In Re Wheeler (08-1215)
Gary Wheeler applied for a patent directed to an illuminated transparent fishing pole. As specified in claim 1 of Wheeler’s application, the elongated fishing pole is made from a transparent, flexible material with a light source projecting light through the pole.
The Patent Office rejected claim 1 of Wheeler’s patent application as being anticipated by U.S. Patent No. 5,644,864 to Kelly. In Kelly, a transparent flexible illuminated fishing pole is not shown. Instead, the fishing pole has a light bulb attached at the tip of the pole, connected by wires to the handle. Nevertheless, the Patent Office found “the term ‘elongated fishing pole being made from a transparent, flexible material’ does not require the entire rod to be made from a transparent, flexible material or to emit light along its entire length.” (emphasis added).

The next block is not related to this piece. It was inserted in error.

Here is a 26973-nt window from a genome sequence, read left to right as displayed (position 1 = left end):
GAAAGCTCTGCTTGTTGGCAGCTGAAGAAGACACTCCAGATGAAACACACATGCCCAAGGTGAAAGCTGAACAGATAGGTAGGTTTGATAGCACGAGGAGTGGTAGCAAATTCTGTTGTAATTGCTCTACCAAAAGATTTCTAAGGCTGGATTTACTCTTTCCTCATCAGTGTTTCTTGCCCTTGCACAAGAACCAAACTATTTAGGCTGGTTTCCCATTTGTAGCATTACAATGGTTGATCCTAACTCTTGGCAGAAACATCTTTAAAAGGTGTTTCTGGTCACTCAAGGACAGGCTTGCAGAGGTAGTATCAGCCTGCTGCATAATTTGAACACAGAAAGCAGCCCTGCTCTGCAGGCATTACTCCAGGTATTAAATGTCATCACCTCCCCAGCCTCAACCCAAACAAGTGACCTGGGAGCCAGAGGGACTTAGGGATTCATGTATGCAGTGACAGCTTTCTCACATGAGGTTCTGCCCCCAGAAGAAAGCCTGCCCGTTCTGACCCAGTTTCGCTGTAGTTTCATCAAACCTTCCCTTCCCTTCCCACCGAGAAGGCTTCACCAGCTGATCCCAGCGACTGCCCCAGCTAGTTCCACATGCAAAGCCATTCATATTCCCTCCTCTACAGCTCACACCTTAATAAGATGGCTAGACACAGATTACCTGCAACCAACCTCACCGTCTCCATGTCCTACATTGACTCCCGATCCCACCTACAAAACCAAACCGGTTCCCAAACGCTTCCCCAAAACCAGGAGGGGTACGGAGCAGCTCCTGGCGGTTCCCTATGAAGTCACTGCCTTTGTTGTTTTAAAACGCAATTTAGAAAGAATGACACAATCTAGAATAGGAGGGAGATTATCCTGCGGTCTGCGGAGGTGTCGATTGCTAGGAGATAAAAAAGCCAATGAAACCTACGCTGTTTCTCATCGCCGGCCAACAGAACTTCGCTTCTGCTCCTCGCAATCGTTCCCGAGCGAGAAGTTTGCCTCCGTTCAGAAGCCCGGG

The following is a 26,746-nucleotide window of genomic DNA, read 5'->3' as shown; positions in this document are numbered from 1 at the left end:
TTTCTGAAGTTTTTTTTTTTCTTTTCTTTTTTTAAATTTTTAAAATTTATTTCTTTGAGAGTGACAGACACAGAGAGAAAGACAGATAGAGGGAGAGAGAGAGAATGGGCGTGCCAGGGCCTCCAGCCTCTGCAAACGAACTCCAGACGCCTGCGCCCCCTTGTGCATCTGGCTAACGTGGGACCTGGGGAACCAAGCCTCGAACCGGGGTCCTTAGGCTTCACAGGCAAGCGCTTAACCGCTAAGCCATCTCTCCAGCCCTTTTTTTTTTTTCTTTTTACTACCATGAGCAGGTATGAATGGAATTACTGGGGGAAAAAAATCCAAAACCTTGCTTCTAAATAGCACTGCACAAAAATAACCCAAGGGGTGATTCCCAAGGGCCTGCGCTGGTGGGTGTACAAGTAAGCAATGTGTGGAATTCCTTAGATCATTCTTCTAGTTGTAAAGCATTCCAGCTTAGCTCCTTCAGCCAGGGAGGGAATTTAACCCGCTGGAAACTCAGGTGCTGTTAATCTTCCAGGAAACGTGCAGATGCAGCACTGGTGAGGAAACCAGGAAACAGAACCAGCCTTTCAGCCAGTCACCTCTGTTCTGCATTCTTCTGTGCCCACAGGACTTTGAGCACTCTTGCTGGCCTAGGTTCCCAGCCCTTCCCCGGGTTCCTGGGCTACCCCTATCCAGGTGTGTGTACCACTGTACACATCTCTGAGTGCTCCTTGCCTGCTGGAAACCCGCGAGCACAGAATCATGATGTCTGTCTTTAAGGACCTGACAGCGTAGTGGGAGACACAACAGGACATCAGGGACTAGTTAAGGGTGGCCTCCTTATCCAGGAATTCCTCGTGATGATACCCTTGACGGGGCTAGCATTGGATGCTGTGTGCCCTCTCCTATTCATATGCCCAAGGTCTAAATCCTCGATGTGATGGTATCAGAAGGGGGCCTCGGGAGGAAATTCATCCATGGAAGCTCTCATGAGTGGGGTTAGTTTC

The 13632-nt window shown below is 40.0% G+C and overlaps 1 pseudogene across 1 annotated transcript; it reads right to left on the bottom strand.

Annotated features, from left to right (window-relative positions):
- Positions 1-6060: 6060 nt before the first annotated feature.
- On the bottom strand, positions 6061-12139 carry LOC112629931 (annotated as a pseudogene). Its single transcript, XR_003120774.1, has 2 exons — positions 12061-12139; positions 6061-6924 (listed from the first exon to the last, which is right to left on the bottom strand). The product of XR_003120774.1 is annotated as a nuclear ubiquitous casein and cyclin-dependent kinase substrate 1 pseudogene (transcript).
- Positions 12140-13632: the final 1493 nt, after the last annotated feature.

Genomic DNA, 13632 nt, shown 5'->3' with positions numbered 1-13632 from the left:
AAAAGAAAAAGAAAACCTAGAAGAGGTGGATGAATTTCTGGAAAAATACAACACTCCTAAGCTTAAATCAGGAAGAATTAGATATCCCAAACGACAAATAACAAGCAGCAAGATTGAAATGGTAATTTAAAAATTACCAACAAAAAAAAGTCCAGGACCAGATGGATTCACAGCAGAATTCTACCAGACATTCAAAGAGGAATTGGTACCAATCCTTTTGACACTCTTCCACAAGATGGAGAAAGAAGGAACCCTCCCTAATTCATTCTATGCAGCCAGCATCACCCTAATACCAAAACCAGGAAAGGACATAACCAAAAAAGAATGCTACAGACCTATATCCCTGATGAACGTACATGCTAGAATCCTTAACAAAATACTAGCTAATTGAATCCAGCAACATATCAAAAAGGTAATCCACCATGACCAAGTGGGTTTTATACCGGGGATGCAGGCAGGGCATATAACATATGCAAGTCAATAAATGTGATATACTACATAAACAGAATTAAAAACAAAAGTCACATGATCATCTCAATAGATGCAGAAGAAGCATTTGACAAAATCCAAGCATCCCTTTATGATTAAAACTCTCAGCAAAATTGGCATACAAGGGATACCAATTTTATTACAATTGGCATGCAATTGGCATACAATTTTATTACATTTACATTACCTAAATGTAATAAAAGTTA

On appeal the Federal Circuit found the Patent Office’s determination to be “inaccurate, for Wheeler’s specification and claim 1 state that the entire rod is transparent and flexible and illuminated.” (emphasis added). In particular, “[a]lthough claims during examination are given their broadest reasonable interpretation in order to facilitate precision in claiming, that interpretation must be ‘consistent with the specification, [and] claim language should be read in light of the specification as it would be interpreted by one of ordinary skill in the art.’” citing In re Bond, 910 F.2d 831,833 (Fed. Cir. 1990). Here, although not specifically stated in claim 1 of Wheeler’s patent application, the “specification states that the entire fishing rod is transparent and is lighted along its length, and claim 1 so requires.”